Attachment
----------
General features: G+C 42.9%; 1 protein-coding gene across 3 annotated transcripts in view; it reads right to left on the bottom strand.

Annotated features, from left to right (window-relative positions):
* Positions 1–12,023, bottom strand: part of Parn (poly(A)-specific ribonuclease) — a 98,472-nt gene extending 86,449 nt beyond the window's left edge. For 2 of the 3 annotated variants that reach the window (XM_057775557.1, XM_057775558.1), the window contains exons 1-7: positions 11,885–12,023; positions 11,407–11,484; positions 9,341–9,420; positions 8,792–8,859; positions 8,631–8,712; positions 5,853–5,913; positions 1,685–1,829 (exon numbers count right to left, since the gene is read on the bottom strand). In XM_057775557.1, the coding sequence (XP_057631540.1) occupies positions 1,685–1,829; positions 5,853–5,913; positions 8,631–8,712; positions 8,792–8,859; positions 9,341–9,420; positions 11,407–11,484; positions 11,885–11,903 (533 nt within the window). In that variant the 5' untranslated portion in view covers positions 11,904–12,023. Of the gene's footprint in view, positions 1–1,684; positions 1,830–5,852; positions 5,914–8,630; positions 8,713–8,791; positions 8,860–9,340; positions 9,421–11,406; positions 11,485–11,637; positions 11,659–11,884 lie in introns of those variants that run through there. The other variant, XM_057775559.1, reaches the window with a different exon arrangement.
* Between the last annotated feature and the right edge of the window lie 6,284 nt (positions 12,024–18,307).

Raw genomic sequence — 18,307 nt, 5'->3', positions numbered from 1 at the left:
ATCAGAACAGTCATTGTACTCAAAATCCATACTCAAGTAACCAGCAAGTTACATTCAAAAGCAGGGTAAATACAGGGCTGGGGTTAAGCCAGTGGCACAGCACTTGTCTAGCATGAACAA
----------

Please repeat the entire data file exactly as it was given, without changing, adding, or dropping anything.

General features: G+C 42.9%; 1 protein-coding gene across 3 annotated transcripts in view; it reads right to left on the bottom strand.

Annotated features, from left to right (window-relative positions):
* Positions 1–12,023, bottom strand: part of Parn (poly(A)-specific ribonuclease) — a 98,472-nt gene extending 86,449 nt beyond the window's left edge. For 2 of the 3 annotated variants that reach the window (XM_057775557.1, XM_057775558.1), the window contains exons 1-7: positions 11,885–12,023; positions 11,407–11,484; positions 9,341–9,420; positions 8,792–8,859; positions 8,631–8,712; positions 5,853–5,913; positions 1,685–1,829 (exon numbers count right to left, since the gene is read on the bottom strand). In XM_057775557.1, the coding sequence (XP_057631540.1) occupies positions 1,685–1,829; positions 5,853–5,913; positions 8,631–8,712; positions 8,792–8,859; positions 9,341–9,420; positions 11,407–11,484; positions 11,885–11,903 (533 nt within the window). In that variant the 5' untranslated portion in view covers positions 11,904–12,023. Of the gene's footprint in view, positions 1–1,684; positions 1,830–5,852; positions 5,914–8,630; positions 8,713–8,791; positions 8,860–9,340; positions 9,421–11,406; positions 11,485–11,637; positions 11,659–11,884 lie in introns of those variants that run through there. The other variant, XM_057775559.1, reaches the window with a different exon arrangement.
* Between the last annotated feature and the right edge of the window lie 6,284 nt (positions 12,024–18,307).

Raw genomic sequence — 18,307 nt, 5'->3', positions numbered from 1 at the left:
ATCAGAACAGTCATTGTACTCAAAATCCATACTCAAGTAACCAGCAAGTTACATTCAAAAGCAGGGTAAATACAGGGCTGGGGTTAAGCCAGTGGCACAGCACTTGTCTAGCATGAACAA